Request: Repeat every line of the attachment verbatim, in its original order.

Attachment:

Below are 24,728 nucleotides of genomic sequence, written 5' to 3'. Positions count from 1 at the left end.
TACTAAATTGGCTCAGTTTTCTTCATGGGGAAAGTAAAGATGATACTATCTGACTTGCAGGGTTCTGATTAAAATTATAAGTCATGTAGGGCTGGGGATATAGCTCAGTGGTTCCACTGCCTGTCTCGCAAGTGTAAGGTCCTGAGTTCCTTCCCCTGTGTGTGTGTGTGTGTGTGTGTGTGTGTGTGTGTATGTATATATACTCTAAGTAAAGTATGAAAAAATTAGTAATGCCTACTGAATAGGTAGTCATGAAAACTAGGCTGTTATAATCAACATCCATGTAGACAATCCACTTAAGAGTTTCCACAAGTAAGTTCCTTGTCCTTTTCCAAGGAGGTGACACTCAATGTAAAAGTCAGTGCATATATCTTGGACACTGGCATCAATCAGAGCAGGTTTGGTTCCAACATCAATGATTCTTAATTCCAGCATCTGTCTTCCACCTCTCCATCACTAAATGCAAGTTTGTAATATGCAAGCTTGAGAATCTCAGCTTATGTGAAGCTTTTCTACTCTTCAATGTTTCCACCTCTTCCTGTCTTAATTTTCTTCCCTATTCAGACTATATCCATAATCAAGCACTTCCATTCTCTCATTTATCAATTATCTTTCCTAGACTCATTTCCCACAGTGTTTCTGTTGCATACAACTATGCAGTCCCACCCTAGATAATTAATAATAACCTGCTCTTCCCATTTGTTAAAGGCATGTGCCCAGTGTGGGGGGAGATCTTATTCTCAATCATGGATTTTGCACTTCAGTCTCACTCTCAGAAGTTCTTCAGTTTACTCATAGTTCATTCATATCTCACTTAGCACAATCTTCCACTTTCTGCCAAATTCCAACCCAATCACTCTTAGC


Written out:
Below are 24,728 nucleotides of genomic sequence, written 5' to 3'. Positions count from 1 at the left end.
TACTAAATTGGCTCAGTTTTCTTCATGGGGAAAGTAAAGATGATACTATCTGACTTGCAGGGTTCTGATTAAAATTATAAGTCATGTAGGGCTGGGGATATAGCTCAGTGGTTCCACTGCCTGTCTCGCAAGTGTAAGGTCCTGAGTTCCTTCCCCTGTGTGTGTGTGTGTGTGTGTGTGTGTGTGTGTGTATGTATATATACTCTAAGTAAAGTATGAAAAAATTAGTAATGCCTACTGAATAGGTAGTCATGAAAACTAGGCTGTTATAATCAACATCCATGTAGACAATCCACTTAAGAGTTTCCACAAGTAAGTTCCTTGTCCTTTTCCAAGGAGGTGACACTCAATGTAAAAGTCAGTGCATATATCTTGGACACTGGCATCAATCAGAGCAGGTTTGGTTCCAACATCAATGATTCTTAATTCCAGCATCTGTCTTCCACCTCTCCATCACTAAATGCAAGTTTGTAATATGCAAGCTTGAGAATCTCAGCTTATGTGAAGCTTTTCTACTCTTCAATGTTTCCACCTCTTCCTGTCTTAATTTTCTTCCCTATTCAGACTATATCCATAATCAAGCACTTCCATTCTCTCATTTATCAATTATCTTTCCTAGACTCATTTCCCACAGTGTTTCTGTTGCATACAACTATGCAGTCCCACCCTAGATAATTAATAATAACCTGCTCTTCCCATTTGTTAAAGGCATGTGCCCAGTGTGGGGGGAGATCTTATTCTCAATCATGGATTTTGCACTTCAGTCTCACTCTCAGAAGTTCTTCAGTTTACTCATAGTTCATTCATATCTCACTTAGCACAATCTTCCACTTTCTGCCAAATTCCAACCCAATCACTCTTAGC